Burts Turner & Rhodes | 260 N. Church Street | Spartanburg | SC 29306

Litigation

LITIGATION


Litigation is the adversarial side to the practice of law. It begins by the filing of a Complaint, when efforts to settle a dispute outside of Court have failed. The litigation process continues through various methods of discovery [learning about the other side’s case], motions before the Court, possible mediation, a trial before a judge or jury, and possibly an appeal. The complexity and time needed to complete a case varies dramatically, depending on the issues in dispute.

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Legal representation does not always require an individual to go through every step of litigation, as most cases are favorably negotiated and resolved between the parties after litigation begins. However, the majority of situations faced by persons who are in need of legal assistance will involve litigation, and the advice of experienced and competent counsel is strongly advised. Our firm has litigated thousands of cases since the firm’s creation in 1955.

Our firm has handled multiple difficult and complex cases, involving complex legal issues, expert testimony, and substantial amounts of time. Some of these cases have resulted in appeals that have been taken to the Supreme Court. While there are multiple published opinions where members of Burts Turner & Rhodes have handled the appeals, some of these court opinions have been recognized as being landmark cases that have significantly changed South Carolina’s jurisprudence. Examples of these opinions include:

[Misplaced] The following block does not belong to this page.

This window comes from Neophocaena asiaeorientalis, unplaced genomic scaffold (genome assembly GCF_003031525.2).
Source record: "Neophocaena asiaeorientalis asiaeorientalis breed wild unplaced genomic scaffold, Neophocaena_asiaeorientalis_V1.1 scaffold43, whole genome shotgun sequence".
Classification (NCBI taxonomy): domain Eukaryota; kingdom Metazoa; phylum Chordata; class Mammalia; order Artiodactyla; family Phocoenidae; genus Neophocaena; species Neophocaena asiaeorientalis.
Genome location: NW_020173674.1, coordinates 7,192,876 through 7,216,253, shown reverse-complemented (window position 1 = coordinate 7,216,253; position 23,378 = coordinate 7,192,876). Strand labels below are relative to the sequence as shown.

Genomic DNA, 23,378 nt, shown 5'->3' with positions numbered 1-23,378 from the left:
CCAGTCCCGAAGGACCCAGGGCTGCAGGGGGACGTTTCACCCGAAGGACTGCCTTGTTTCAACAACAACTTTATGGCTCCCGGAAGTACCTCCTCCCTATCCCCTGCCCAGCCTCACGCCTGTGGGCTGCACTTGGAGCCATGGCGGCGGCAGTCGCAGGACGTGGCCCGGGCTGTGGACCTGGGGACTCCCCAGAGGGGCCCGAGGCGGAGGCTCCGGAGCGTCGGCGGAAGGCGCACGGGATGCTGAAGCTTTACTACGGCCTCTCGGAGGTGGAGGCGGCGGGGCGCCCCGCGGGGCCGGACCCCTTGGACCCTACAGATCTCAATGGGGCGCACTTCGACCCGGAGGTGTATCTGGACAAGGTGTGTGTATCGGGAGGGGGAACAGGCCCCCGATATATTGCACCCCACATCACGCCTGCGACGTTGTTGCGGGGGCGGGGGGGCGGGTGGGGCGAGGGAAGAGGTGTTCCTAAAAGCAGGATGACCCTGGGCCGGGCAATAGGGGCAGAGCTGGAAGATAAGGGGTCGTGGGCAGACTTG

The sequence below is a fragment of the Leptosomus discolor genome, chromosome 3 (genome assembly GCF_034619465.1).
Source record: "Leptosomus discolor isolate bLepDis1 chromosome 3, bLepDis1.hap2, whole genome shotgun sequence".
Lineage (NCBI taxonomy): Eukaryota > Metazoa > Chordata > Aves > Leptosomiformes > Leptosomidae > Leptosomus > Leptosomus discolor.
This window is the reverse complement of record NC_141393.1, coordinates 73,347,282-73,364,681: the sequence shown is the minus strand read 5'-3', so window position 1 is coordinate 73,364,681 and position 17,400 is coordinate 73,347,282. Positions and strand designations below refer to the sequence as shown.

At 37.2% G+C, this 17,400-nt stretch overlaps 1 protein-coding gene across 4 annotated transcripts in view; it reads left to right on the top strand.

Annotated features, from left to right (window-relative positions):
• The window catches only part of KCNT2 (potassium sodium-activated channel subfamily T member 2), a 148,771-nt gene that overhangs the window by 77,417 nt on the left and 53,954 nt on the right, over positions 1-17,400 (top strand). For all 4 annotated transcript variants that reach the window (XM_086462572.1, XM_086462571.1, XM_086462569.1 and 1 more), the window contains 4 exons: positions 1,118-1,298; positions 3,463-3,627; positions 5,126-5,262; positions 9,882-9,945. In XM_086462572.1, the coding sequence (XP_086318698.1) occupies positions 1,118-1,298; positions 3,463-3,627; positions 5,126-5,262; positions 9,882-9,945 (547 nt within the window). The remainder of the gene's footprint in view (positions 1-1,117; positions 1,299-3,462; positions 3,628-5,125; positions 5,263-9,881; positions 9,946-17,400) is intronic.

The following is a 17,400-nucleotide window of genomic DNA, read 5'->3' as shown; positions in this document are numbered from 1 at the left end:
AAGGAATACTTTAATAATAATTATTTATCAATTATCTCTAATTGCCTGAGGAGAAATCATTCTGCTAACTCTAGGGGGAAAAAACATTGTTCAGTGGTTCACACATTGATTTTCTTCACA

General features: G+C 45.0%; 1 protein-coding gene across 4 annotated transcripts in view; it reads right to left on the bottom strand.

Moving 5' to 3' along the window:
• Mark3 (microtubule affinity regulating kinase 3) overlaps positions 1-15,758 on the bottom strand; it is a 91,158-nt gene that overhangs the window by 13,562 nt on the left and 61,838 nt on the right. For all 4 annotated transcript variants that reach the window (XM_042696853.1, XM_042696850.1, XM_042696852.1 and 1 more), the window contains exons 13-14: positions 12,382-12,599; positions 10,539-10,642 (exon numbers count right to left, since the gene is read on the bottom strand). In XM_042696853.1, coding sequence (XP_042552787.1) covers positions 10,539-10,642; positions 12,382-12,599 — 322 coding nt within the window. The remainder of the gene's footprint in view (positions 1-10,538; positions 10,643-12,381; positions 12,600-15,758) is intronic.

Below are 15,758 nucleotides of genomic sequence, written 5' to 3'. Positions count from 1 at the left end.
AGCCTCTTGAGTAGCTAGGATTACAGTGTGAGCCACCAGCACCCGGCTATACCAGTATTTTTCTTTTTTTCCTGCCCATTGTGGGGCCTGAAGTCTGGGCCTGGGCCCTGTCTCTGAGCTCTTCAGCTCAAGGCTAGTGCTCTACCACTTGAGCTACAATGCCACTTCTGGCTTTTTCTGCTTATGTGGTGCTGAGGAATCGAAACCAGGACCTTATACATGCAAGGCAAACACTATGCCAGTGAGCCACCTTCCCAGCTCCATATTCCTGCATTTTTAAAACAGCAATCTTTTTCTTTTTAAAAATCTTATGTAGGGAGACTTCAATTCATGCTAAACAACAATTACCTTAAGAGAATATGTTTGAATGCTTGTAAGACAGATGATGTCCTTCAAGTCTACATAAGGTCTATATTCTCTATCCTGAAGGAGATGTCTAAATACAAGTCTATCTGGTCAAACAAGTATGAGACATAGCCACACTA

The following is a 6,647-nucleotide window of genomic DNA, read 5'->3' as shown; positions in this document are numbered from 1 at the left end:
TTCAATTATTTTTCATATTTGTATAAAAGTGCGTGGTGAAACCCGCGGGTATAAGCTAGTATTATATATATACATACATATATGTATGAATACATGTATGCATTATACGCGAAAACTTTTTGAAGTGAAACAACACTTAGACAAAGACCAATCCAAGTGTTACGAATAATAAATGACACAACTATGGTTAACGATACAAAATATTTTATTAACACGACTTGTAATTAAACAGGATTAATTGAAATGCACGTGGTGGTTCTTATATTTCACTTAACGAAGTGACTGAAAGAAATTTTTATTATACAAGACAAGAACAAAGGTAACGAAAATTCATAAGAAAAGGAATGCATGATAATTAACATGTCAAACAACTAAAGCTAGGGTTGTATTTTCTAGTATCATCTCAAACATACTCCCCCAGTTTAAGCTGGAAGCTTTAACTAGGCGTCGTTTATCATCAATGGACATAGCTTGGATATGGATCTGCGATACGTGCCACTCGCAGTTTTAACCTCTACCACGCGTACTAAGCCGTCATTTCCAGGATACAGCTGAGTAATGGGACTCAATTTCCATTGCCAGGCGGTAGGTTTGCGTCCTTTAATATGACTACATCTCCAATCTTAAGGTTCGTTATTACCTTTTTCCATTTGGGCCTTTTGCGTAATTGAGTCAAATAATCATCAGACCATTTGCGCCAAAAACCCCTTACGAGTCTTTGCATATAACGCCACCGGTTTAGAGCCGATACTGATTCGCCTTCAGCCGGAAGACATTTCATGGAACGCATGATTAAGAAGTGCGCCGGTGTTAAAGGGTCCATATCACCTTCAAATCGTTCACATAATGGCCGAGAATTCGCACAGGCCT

Some of the significant reported cases handled by the attorneys of Burts Turner & Rhodes include:

  • Doe v. Queen, 347 S.C. 4, 552 S.E. 2d 761 (2001); 
    Ascott v. Bacon, 361 S.C. 44, 567 S.E. 2d 898 (Ct. App. 2002) Collectively, these two appeals changed the law in South Carolina to increase the rights of a biological father to his children.
  • Grant v. Grant Textiles, 372 S.C. 196, 641 S.E.2d 869 (2007); 
    This Workers’ Compensation appeal expanded the law in South Carolina in determining what constitutes “arising out of and in the course of employment.” As a result of this case, the Supreme Court made a ruling that certain actions of an employee will still be considered as being within the scope of employment, even though these actions were not intended to be part of an employee’s duties.
  • Michael Scott B. v. Melissa M.,378 S.C. 452, 663 S.E.2d 58 (2008) 
    In this appeal, the Supreme Court ruled that a biological mother, who was fighting to prevent her parental rights from being terminated and her children from being adopted, was entitled to an award of attorney fees from the adoptive parents, even though she was not the prevailing party.

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